CLAUDE MONET (1840-1926)
CLAUDE MONET (1840-1926)
CLAUDE MONET (1840-1926)
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CLAUDE MONET (1840-1926)
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Property from the Olsen Collection
CLAUDE MONET (1840-1926)

Sandviken, Norvège, effet de neige

CLAUDE MONET (1840-1926)
Sandviken, Norvège, effet de neige
signed and dated 'Claude Monet 95' (lower left)
oil on canvas
28 7⁄8 x 36 3⁄8 in. (73.2 x 92.2 cm.)
Painted in 1895
Galerie Durand-Ruel et Cie., Paris (gift from the artist, January 1900).
Austin L. Adams, New York (acquired from the above, 27 May 1929); sale, Parke Bernet, New York, 15 October 1969, lot 18.
Elliot and Ruth Handler, Los Angeles (acquired at the above sale); sale, Sotheby's, New York, 13 November 1985, lot 48.
The Confederation of Norwegian Enterprise, Oslo (acquired at the above sale); sale, Sotheby's, London, 19 June 2006, lot 11.
Acquired at the above sale by the present owner.
G. Geffroy, Claude Monet: Sa vie, son temps, son œuvre, Paris, 1922 (illustrated opposite p. 257; titled Le village de Sandviken).
M. Elder, A Giverny, chez Claude Monet, Paris, 1924, p. 86 (illustrated, pl. 35).
C. Léger, Claude Monet, Paris, 1930 (illustrated, pl. 28).
L. Venturi, Les archives de l'Impressionnisme, Paris, 1939, vol. I, p. 374, letter 247.
M. Malingue, Claude Monet, Monaco, 1943 (illustrated, pl. 132).
O. Reuterswärd, Monet, Stockholm, 1948 (illustrated in color, p. 208; titled Husen i snön. Parti av Sandviken i Norge med Løkkebron).
G. Besson, Claude Monet, Paris, 1949 (illustrated, pl. 52).
K. Hellandsjö, Monet i Norge, Høvikodden, 1974, p. 18 (illustrated).
D. Wildenstein, Claude Monet: Biographie et catalogue raisonné, Lausanne, 1979, vol. III, p. 184, no. 1398 (illustrated, p. 185).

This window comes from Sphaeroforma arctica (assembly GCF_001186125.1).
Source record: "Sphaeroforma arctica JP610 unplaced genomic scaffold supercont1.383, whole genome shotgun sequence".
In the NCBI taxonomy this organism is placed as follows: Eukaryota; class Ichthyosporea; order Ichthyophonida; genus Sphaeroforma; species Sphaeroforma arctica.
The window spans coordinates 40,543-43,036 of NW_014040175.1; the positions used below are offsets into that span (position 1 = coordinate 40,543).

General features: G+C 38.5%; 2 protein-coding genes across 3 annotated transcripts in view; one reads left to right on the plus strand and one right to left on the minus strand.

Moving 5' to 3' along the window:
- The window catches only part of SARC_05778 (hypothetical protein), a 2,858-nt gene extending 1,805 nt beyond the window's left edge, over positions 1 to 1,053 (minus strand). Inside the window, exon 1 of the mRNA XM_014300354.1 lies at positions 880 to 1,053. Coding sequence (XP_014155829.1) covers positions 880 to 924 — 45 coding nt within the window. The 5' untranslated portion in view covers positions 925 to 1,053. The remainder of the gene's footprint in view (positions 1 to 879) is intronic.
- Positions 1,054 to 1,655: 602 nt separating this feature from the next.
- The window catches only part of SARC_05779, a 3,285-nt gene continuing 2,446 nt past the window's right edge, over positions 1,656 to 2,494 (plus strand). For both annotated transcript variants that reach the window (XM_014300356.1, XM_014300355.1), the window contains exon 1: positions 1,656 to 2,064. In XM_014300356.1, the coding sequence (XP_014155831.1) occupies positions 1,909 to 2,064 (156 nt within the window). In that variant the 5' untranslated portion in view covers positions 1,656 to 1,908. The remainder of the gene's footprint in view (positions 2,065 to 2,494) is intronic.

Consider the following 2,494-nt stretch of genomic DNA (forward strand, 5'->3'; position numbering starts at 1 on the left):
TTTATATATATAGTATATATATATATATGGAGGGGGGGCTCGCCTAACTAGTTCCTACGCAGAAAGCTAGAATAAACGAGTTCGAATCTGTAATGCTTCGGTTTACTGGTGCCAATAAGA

C.F. Stuckey, ed., Monet: A Retrospective, New York, 1985, p. 168 (illustrated).
M. Alphant, Claude Monet: Une vie dans le paysage, Paris, 1993, p. 546.
M. Alphant, Claude Monet in Norway, Paris, 1994, p. 38 (illustrated in color; illustrated again in color on the dust-jacket).
D. Wildenstein, Monet: Catalogue raisonné, Cologne, 1996, vol. III, p. 780, no. 1398 (illustrated, p. 579).
Paris, Galerie Durand-Ruel et Cie., Tableaux de Claude Monet, May 1895, no. 30 (titled Village de Sandviken).
Paris, Galerie Durand-Ruel et Cie., Monet, January-April 1900, no. 23.
London, Grafton Galleries, Pictures by Boudin, Manet, Pissarro, Cezanne, Monet, Renoir, Degas, Morisot, Sisley, January-February 1905, no. 150.
Paris, Galerie Manzi-Joyant et Cie., Exposition d'Art Moderne, June-July 1912, no. 134 (titled Effet de neige).
Paris, Galerie Durand-Ruel et Cie., Claude Monet, January 1928, no. 65.
Madrid, Museo Español de Arte Contemporáneo, Claude Monet, April-June 1986, pp. 494-495, no. 82 (illustrated in color, p. 357; illustrated again, p. 494).
Oslo, Nasjonalgalleriet, 1986-2006 (on extended loan).
Stavanger, Rogaland Kunstmuseum and Paris, Musée Rodin, Monet i Norge, July-December 1995, pp. 85, 179 and 185 (illustrated in color, p. 85; illustrated again, p. 179).
Charlottenlund, Ordrupgaard, Monet i Norway, January-April 1996 (illustrated in color).
Treviso, Casa dei Carraresi, Monet: I luoghi della pittura, September 2001-February 2002, pp. 387-388, no. 62 (illustrated in color).
Torino, Palazzina della Società Promotrice delle Belle Arti, Gli Impressionisti e la neve, November 2004-April 2005, pp. 314 and 395, no. 144 (illustrated in color, p. 314; illustrated again, p. 395).
Høvikodden, Henie Onstad Kunstsenter, Claude Monet og Baerum, June-August 2020.